Vehicles having a tonneau cover that is retracted under the decklid and a convergent rear end may not have sufficient space under the decklid and next to the tonneau to allow a track to be mounted parallel to the direction of movement of the tonneau cover.
 These and other problems are addressed by applicant's invention as summarized below.
 The present invention is an apparatus for covering a retractable top for a motor vehicle. The apparatus comprises a decklid and a tonneau cover. The decklid is attached to the vehicle, and at least partially defining an opening through which the top may retract. The tonneau cover is slidably secured to the decklid to open and close the opening.
 These and other features and aspects of the invention will be better understood in view of the attached drawings and in light of the following detailed description of the best mode for practicing the invention.
FIGS. 1 and 2 are rear perspective views of a vehicle having a tonneau cover according to the present invention;
FIG. 3 is a side view showing one embodiment of the tonneau cover; and
FIGS. 4A and 4B are side views showing an alternative embodiment of the tonneau cover system at different points in a cycle between a forward position covering the convertible top storage well and a stowed position wherein the tonneau cover is disposed below a decklid.
FIGS. 1 through 3 show a vehicle 10 having a decklid 12 and a tonneau cover 14. The tonneau cover 14 is located behind a rear seat 16 of the vehicle 10, and is slidably secured to the decklid 12 by a plurality of driver's side tracks 20 and passenger's side tracks 22. As described below, the tracks 20 and 22 retract to position the tonneau cover 14 under the decklid 12 when the convertible top or retractable hardtop 24 is being raised or lowered through an opening 26 defined in the decklid. The tracks 20 and 22 likewise extend to position the tonneau cover 14 in the opening 26 and over a storage well 28 in which a top 24 may be stored.
 The tracks 20 and 22 are connected to the decklid 12. In a preferred embodiment shown in FIG. 3, the tracks 20 and 22 each include segments 30, 32 and 34, with the segments 34 each secured to the decklid by a pair of links 36. The segments 30 and 32 are slidably nested in the segments 34 in a fashion similar to drawer slides, and may for this purpose be provided with ball bearings or the like to facilitate relative translation. A drive system including an electric motor 38 and a drive cable 40 moves the tracks 20 and 22 and the tonneau cover 14 when the decklid 12 is open. It should be appreciated, of course, that other drive systems such as the those using hydraulic cylinders are equally adaptable to the present invention.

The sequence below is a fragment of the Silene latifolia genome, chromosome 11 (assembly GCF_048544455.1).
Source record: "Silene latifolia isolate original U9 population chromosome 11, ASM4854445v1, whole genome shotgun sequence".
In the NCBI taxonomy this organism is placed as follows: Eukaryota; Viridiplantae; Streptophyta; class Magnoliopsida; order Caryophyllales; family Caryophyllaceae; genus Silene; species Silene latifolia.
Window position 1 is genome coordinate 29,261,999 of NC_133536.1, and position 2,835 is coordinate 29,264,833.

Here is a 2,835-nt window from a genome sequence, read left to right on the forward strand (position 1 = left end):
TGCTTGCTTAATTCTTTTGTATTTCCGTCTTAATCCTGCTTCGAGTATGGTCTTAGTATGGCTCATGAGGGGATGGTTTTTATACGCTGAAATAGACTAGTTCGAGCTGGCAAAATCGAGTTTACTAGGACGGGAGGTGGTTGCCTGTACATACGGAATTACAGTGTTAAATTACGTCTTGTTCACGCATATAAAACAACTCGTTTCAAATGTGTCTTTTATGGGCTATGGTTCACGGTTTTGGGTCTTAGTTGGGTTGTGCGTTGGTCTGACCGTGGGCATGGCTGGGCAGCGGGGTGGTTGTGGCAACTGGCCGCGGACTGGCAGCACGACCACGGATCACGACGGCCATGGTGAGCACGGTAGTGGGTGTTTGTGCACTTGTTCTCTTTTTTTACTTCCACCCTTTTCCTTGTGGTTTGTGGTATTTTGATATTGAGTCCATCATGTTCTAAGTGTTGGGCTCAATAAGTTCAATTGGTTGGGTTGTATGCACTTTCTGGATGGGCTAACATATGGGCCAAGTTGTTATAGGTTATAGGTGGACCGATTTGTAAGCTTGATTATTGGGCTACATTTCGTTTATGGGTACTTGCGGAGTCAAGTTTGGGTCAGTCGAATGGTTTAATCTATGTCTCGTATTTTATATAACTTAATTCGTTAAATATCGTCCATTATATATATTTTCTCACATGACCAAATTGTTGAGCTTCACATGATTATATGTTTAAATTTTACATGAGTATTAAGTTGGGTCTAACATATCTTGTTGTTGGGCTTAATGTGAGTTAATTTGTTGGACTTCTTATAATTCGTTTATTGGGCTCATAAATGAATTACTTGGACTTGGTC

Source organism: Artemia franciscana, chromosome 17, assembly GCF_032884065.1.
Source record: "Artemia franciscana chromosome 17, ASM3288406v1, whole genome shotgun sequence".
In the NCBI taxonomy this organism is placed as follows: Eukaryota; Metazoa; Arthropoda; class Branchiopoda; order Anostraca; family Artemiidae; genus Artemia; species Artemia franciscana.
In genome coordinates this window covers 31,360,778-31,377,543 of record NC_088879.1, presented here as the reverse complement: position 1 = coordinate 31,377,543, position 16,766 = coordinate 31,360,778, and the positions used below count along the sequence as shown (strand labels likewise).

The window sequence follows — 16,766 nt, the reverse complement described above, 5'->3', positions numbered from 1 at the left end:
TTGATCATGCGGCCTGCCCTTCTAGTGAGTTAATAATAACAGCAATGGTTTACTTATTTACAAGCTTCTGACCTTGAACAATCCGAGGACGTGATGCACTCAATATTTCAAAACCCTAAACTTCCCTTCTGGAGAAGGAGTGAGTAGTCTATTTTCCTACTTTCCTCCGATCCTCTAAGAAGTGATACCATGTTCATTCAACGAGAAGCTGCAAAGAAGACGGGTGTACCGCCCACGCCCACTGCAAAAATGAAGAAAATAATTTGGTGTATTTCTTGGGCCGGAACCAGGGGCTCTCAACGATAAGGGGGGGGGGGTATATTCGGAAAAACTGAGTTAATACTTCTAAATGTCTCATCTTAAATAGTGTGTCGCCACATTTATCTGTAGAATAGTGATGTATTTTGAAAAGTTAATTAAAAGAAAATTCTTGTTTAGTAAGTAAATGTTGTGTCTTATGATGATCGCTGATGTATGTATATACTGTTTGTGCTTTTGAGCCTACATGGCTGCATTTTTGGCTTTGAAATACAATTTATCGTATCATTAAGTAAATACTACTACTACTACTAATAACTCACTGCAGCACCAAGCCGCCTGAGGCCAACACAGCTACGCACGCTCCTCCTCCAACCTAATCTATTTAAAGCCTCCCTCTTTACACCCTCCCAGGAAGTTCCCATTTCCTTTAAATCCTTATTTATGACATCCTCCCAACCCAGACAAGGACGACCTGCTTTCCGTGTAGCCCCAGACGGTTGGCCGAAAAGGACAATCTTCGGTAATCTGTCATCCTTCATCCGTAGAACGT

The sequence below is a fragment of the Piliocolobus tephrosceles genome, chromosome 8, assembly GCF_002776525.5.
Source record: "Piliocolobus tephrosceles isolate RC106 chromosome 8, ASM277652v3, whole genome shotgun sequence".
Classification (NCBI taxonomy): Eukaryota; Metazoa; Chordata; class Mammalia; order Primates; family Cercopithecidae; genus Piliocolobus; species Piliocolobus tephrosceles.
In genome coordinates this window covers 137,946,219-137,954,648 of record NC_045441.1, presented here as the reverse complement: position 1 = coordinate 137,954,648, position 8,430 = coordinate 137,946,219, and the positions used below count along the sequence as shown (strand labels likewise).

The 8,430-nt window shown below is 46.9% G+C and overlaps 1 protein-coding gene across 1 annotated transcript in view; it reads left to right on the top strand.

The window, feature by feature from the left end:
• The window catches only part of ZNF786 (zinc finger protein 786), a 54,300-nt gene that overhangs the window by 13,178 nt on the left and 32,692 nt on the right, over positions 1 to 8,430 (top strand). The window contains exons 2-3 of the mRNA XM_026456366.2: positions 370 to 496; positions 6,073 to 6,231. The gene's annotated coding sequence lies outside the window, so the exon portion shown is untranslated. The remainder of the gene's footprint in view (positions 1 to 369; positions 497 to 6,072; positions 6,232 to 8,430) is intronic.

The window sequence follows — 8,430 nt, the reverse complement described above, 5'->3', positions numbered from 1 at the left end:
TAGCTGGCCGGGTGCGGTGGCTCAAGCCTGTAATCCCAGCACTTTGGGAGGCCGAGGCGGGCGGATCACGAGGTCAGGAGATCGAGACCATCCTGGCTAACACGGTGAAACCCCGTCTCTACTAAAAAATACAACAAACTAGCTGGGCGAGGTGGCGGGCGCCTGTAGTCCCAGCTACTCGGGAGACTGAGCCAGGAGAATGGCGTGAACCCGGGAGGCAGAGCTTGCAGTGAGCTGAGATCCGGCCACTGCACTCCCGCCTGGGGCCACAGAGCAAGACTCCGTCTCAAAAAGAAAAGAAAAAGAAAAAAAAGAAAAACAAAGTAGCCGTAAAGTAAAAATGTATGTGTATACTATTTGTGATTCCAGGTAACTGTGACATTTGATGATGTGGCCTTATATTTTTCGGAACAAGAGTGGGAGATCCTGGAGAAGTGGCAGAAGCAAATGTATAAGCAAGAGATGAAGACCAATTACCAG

The tonneau cover 14 has a first position for covering the storage well 28 when the decklid is closed, and a second position suspended in the opening 26 after the decklid is opened. As the tonneau cover 14 is extended into the opening 26, the links 36 rotate clockwise as shown in FIG. 3. When the decklid 12 is thereafter closed, bumper stops 42 proximate the leading edge of the tonneau cover abut receptors 44 mounted proximate the edges of the trunk of the vehicle. Similar bumper stops 46 mounted proximate the trailing edge of the tonneau cover abut receptors 48 in the trunk. When the decklid is fully closed, the tonneau cover is thereby lifted into position substantially flush with the upper surface of the decklid. The bumper stops 42 and 46 may be formed as adjustable elastomeric screws or the like to allow the height to which the tonneau cover is raised to be varied.
FIGS. 4A and 4B show an alternative embodiment of the present invention. In this embodiment, the nested segments 30, 32, and 34 are secured to the decklid by a rear pivot 50, while the tonneau cover 14 is attached to the track segments 30 by flipper link 52. The front end of track 30 is connected by a pivot 54 to the tonneau cover 14. After the tonneau cover 14 is extended into the opening 26 and as the decklid 12 is thereafter closed, the flipper link 52 rotates clockwise as shown as the bumper stops 42 and 46 respectively come into contact with receptors 44 and 48. When the decklid is fully closed, the tonneau cover is thereby lifted into position substantially flush with the upper surface of the decklid. It should be noted that in either embodiment of the present invention, the receptors may be provided with ramps to facilitate engagement with the bumper stops.
 While embodiments of the invention have been illustrated and described, they are not intended to illustrate and describe all possible forms of the invention. Rather, the words used in the specification are words of description rather than limitation, and it is understood that various changes may be made without departing from the spirit and scope of the invention. Finally, application Ser. Nos. 09/535,601 and 09/639,958 are related to the present invention, and their disclosures are hereby incorporated by reference.